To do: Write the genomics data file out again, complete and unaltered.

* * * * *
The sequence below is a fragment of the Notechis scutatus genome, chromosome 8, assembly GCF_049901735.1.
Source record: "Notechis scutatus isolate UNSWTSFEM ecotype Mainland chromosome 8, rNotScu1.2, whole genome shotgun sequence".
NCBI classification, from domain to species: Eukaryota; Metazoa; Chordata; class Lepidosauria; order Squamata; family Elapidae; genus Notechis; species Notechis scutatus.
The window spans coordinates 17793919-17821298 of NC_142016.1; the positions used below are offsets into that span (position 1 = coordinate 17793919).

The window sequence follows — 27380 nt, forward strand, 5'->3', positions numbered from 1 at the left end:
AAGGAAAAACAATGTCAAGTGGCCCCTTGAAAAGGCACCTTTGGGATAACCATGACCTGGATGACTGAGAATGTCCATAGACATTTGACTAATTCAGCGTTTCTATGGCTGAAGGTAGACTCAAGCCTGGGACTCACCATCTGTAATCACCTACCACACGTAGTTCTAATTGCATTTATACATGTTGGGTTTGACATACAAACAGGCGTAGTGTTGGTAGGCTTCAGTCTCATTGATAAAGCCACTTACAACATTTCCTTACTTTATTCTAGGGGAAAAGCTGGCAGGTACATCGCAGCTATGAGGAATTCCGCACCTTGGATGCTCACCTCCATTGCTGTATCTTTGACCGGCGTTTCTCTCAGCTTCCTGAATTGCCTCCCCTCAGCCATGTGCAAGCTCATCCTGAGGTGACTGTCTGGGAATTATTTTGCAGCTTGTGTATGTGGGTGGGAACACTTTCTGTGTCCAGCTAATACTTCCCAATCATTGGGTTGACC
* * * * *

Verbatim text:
The sequence below is a fragment of the Notechis scutatus genome, chromosome 8, assembly GCF_049901735.1.
Source record: "Notechis scutatus isolate UNSWTSFEM ecotype Mainland chromosome 8, rNotScu1.2, whole genome shotgun sequence".
NCBI classification, from domain to species: Eukaryota; Metazoa; Chordata; class Lepidosauria; order Squamata; family Elapidae; genus Notechis; species Notechis scutatus.
The window spans coordinates 17793919-17821298 of NC_142016.1; the positions used below are offsets into that span (position 1 = coordinate 17793919).

The window sequence follows — 27380 nt, forward strand, 5'->3', positions numbered from 1 at the left end:
AAGGAAAAACAATGTCAAGTGGCCCCTTGAAAAGGCACCTTTGGGATAACCATGACCTGGATGACTGAGAATGTCCATAGACATTTGACTAATTCAGCGTTTCTATGGCTGAAGGTAGACTCAAGCCTGGGACTCACCATCTGTAATCACCTACCACACGTAGTTCTAATTGCATTTATACATGTTGGGTTTGACATACAAACAGGCGTAGTGTTGGTAGGCTTCAGTCTCATTGATAAAGCCACTTACAACATTTCCTTACTTTATTCTAGGGGAAAAGCTGGCAGGTACATCGCAGCTATGAGGAATTCCGCACCTTGGATGCTCACCTCCATTGCTGTATCTTTGACCGGCGTTTCTCTCAGCTTCCTGAATTGCCTCCCCTCAGCCATGTGCAAGCTCATCCTGAGGTGACTGTCTGGGAATTATTTTGCAGCTTGTGTATGTGGGTGGGAACACTTTCTGTGTCCAGCTAATACTTCCCAATCATTGGGTTGACC